Dead Men Walk
This painfully cheap but wildly entertaining PRC production stars a hammy George Zucco in a dual role as the Clayton Twins -- both doctors, one good, one evil. Elwyn Clayton, a practitioner of the black arts, is murdered by his brother Lloyd and returns from the dead as a vampire to seek revenge with the aid of his leering, hunchbacked assistant (Dwight Frye -- who else?). He exacts his vengeance by brutally murdering Elwyn's associates, with all evidence pointing to the only living twin. Jungle Siren director Sam Newfield makes the most of the paltry budget, helped greatly by Zucco's typically flamboyant performance -- which threatens to out-camp even that of legendary eye-roller Frye (who would die of a heart attack some months after this film's completion). ~ Cavett Binion, Rovi
This painfully-bad Monogram feature wastes the talents of two of horrordom's finest -- star Boris Karloff and co-writer Curt Siodmak (who would write the horror classic The Wolf Man for Universal the same year). The goofy plot involves the efforts of one Dr. Adrian (Karloff) to procure human spinal fluid for his polio-vaccine research by donning the pelt of a slain circus ape and slaughtering innocent people. The fact that he's snapping spines in the interest of medicine doesn't really help to clear the moral waters (he never does find a cure, anyway). Filmed during a particularly grueling year for Karloff, this marks the end of his lengthy stir with Monogram (after a tedious string of Mr. Wong potboilers). Without Karloff to kick around, the studio concentrated their humiliating efforts on Bela Lugosi, who appeared in a virtual remake, The Ape Man, three years later. ~ Cavett Binion, Rovi
In this spooky Italian-Yugoslavian horror movie, a lovely English bride is possessed by the vengeful spirit of an 18th-century Transylvanian witch on her wedding night and creates all sorts of bloody mayhem for her hapless husband and others. ~ Sandra Brennan, Rovi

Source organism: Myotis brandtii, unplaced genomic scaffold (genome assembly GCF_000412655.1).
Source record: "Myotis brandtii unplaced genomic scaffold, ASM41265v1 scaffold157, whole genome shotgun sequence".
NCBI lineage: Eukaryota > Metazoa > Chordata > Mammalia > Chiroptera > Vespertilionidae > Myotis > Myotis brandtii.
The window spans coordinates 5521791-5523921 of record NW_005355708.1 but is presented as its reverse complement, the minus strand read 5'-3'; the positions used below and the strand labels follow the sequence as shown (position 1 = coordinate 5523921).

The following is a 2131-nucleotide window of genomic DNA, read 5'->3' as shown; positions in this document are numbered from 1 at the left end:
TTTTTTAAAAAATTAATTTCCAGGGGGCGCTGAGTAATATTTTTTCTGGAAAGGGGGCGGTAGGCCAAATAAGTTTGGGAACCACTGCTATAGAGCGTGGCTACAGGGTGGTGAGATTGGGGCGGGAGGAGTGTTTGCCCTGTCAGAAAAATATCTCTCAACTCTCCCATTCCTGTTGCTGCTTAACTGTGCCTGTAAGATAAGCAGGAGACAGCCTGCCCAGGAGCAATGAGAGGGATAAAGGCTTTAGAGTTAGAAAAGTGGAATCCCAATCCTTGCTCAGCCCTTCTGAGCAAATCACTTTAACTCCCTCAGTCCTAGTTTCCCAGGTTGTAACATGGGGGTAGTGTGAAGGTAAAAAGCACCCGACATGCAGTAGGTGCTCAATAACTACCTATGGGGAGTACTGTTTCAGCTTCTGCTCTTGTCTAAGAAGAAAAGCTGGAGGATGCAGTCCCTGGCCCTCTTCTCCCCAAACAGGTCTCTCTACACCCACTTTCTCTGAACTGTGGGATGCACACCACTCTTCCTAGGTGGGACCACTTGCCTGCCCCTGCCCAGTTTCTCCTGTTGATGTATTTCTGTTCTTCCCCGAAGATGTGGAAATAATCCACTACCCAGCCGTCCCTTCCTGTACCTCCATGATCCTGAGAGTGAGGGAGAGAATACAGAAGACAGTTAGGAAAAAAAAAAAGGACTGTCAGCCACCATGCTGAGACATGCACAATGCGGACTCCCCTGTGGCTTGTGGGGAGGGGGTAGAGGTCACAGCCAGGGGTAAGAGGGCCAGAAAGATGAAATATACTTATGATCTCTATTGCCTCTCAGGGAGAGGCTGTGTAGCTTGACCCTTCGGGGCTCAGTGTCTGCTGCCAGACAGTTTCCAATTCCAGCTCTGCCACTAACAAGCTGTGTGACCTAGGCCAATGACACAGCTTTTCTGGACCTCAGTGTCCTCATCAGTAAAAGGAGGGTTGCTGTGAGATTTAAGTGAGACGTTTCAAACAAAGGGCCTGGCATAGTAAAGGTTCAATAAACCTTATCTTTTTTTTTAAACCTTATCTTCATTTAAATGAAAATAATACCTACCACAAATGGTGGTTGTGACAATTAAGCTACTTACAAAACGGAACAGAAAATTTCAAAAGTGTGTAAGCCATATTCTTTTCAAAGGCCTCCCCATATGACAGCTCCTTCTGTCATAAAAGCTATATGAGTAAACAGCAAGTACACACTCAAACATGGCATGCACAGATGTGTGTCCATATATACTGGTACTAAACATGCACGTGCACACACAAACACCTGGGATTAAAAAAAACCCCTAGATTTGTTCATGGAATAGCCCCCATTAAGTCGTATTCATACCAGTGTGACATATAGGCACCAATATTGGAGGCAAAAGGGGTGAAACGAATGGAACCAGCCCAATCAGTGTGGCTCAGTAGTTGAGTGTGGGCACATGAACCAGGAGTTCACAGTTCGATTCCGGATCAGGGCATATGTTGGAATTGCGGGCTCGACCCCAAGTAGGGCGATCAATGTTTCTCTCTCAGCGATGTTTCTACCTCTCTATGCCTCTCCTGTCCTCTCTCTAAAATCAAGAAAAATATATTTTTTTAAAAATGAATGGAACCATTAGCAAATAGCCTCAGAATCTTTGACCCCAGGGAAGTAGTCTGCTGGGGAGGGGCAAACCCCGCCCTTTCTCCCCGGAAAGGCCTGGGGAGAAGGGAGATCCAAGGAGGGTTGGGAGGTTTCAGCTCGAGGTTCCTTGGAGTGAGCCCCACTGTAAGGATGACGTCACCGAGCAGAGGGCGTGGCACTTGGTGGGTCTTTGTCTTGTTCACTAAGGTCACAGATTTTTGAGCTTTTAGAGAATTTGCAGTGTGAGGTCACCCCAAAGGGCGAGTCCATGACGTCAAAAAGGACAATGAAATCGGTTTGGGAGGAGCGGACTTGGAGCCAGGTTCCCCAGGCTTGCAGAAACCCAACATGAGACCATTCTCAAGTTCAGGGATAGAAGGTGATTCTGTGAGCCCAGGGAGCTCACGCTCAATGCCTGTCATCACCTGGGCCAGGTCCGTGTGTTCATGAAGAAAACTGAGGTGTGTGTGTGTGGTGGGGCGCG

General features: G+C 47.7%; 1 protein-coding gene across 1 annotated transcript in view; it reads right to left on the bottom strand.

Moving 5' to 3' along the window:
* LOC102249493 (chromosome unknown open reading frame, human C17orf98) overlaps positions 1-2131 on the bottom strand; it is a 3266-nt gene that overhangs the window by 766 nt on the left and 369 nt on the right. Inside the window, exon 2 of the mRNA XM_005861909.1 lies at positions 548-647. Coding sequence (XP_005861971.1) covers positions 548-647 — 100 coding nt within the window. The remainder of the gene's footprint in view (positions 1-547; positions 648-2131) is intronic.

Werewolf in a Girls' Dormitory
A school for wayward girls is plagued by mysterious attacks by a strange beast. This low budget, melodramatic horror film has several shadowy characters who are suspected of being werewolves. The girls really are wayward as they wander off into the nearby forest every time the moon is full. A wolf, a girl, and three men meet their demise at the claws of the unknown throat ripper. Terror grips the campus as the search continues for the murderous monster. ~ Dan Pavlides, Rovi
Silent Night, Bloody Night
The secrets of a small New England town are violently exposed on Christmas Eve in this proto-slasher shocker. The owner of the long-abandoned Butler estate is desperate to sell, and dispatches his lawyer from New York to negotiate its purchase by the town council. Meanwhile, an inmate from a nearby insane asylum breaks loose and makes his way to the old mansion to take bloody revenge for a crime kept hidden for 35 years. The maniac makes mysterious phone calls to various prominent citizens, telling them that "Marianne" has returned, and lures each to the Butler house to meet their doom. The mayor's daughter, Diane, receives a visit from a man who claims to be Jeremy Butler, the mansion's owner, in town to investigate his lawyer's disappearance. Together they attempt to unravel the sinister mystery of the Butler house, which turns out to be a harrowing tale of incest, insanity and mass murder. Cult favorites Mary Woronov and John Carradine are featured in the cast of this eerie thriller, which also includes cameos from Warhol Factory legends Candy Darling and Ondine. ~ Fred Beldin, Rovi
In this horror chiller, an intriguing, beautiful woman (Sandra Knight) keeps re-appearing to early 19th-century Lt. Duvalier (Jack Nicholson), and he is led to a castle where he finds an imposter of Baron Von Leppe (Boris Karloff). He becomes trapped in the ancient castle and tries to make sense of the eerie situation. Director Roger Corman (with the help of a few other directors, including Francis Ford Coppola) shot most of this within a few days after finishing The Raven--utilizing the same set. ~ Kristie Hassen, Rovi